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Phytother Res. 2009 Feb;23(2):226-30. doi: 10.1002/ptr.2594.

CAPE (caffeic acid phenethyl ester)-based propolis extract (Bio 30) suppresses the growth of human neurofibromatosis (NF) tumor xenografts in mice.

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  • 1UKE (Universitaets Klinikum Eppendorf), Hamburg 20246, Germany.

Abstract

Dysfunction of the NF1 gene coding a RAS GAP is the major cause of neurofibromatosis type 1 (NF1), whereas neurofibromatosis type 2 (NF2) is caused primarily by dysfunction of the NF2 gene product called merlin that inhibits directly PAK1, an oncogenic Rac/CDC42-dependent Ser/Thr kinase. It was demonstrated previously that PAK1 is essential for the growth of both NF1 and NF2 tumors. Thus, several anti-PAK1 drugs, including FK228 and CEP-1347, are being developed for the treatment of NF tumors. However, so far no effective NF therapeutic is available on the market. Since propolis, a very safe healthcare product from bee hives, contains anticancer ingredients called CAPE (caffeic acid phenethyl ester) or ARC (artepillin C), depending on the source, both of which block the oncogenic PAK1 signaling pathways, its potential therapeutic effect on NF tumors was explored in vivo. Here it is demonstrated that Bio 30, a CAPE-rich water-miscible extract of New Zealand (NZ) propolis suppressed completely the growth of a human NF1 cancer called MPNST (malignant peripheral nerve sheath tumor) and caused an almost complete regression of human NF2 tumor (Schwannoma), both grafted in nude mice. Although CAPE alone has never been used clinically, due to its poor bioavailability/water-solubility, Bio 30 contains plenty of lipids which solubilize CAPE, and also includes several other anticancer ingredients that seem to act synergistically with CAPE. Thus, it would be worth testing clinically to see if Bio 30 and other CAPE-rich propolis are useful for the treatment of NF patients.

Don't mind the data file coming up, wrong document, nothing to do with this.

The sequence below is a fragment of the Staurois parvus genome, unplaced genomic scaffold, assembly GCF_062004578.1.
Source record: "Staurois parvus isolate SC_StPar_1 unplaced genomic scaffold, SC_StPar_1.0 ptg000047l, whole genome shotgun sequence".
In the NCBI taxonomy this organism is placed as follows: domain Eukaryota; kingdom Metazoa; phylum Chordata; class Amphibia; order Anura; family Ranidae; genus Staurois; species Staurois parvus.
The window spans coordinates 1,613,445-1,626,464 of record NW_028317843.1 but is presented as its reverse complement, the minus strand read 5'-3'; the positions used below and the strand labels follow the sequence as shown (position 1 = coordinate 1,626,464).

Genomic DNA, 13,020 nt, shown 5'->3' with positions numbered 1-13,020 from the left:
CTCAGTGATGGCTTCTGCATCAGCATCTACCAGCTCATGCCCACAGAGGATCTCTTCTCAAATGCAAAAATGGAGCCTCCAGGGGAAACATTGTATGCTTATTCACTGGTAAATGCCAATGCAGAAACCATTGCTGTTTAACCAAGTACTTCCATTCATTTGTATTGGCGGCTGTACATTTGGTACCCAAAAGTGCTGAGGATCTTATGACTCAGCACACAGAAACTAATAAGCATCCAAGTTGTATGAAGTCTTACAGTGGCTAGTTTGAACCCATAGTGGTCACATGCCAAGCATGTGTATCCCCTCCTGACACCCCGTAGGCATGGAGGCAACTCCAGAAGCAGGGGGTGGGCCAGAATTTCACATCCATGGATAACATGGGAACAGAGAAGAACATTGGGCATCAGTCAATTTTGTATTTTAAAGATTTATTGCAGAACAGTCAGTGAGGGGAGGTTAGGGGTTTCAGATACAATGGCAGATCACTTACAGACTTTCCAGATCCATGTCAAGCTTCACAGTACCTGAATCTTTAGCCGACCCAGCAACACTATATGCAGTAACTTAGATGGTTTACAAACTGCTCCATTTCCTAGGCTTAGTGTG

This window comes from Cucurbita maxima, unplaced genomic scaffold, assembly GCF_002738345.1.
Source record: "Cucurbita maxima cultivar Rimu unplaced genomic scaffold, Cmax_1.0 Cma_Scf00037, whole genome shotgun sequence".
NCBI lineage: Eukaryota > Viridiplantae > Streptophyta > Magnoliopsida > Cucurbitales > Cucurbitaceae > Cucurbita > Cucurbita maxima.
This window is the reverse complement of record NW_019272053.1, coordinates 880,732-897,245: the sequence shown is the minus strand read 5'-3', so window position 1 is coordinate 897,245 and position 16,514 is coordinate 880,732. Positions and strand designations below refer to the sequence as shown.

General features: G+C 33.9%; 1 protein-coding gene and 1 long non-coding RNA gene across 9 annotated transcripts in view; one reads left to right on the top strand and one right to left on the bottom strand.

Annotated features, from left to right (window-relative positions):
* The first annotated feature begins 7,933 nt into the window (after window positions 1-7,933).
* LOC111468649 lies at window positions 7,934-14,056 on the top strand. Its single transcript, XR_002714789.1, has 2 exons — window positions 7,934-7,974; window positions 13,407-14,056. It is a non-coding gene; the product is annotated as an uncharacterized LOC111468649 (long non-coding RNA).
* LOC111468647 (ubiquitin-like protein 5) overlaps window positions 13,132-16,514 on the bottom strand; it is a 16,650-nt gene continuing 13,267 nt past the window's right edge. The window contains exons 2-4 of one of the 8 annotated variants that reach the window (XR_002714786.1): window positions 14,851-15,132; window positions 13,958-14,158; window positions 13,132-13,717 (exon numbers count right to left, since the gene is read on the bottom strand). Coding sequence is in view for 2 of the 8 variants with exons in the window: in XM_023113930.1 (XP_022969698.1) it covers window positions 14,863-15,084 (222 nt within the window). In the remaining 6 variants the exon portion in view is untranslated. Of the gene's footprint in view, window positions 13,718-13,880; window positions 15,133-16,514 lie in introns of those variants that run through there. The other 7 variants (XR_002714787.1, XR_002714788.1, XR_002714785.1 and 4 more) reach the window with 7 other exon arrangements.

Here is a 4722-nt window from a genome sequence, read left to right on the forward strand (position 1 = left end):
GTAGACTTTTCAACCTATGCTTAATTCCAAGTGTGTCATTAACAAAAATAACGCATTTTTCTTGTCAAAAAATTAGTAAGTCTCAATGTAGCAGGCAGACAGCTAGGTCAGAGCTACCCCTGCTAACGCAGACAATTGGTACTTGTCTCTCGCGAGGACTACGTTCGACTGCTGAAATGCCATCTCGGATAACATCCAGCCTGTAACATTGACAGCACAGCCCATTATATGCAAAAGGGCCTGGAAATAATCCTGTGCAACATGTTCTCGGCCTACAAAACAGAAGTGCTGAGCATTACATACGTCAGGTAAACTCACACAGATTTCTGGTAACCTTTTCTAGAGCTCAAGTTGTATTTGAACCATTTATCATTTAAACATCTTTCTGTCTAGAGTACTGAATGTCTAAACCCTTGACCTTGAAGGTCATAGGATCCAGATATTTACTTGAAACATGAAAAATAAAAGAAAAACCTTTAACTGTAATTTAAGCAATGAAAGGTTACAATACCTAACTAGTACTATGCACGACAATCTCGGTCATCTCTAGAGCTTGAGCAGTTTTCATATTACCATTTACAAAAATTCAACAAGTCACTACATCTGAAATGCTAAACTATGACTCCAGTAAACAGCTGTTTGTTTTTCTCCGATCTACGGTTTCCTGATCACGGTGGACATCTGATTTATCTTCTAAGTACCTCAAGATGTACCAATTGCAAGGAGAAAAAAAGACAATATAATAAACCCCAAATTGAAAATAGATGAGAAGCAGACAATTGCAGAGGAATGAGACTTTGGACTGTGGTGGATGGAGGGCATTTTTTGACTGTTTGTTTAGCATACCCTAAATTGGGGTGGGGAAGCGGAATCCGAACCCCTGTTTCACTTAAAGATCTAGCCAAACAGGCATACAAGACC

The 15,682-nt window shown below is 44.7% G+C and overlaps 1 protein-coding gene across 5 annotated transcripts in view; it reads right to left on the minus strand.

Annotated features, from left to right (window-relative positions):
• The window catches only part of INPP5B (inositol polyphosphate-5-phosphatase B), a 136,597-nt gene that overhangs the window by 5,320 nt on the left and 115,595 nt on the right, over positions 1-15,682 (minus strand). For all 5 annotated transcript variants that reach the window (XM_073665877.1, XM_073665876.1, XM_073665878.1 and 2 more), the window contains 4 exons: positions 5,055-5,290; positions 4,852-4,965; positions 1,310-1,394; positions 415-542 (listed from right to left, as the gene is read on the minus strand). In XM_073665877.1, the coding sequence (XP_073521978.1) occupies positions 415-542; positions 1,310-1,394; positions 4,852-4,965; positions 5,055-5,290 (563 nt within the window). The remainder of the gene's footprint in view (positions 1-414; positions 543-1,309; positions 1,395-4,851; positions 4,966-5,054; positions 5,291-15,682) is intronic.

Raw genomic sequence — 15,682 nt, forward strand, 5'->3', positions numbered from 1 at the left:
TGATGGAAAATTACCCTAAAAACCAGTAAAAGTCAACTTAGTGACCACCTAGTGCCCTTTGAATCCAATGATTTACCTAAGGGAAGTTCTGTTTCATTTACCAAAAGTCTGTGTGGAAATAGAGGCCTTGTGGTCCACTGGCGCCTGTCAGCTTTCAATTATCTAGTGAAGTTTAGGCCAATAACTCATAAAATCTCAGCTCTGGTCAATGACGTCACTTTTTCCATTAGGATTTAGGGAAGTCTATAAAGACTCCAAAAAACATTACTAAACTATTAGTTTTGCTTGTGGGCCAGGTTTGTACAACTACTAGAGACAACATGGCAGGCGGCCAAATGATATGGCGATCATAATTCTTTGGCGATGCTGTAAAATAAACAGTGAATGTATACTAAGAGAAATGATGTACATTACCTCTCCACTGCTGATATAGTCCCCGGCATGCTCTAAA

Copyright (c) 2008 John Wiley & Sons, Ltd.

PMID:
18726924
[PubMed - indexed for MEDLINE]
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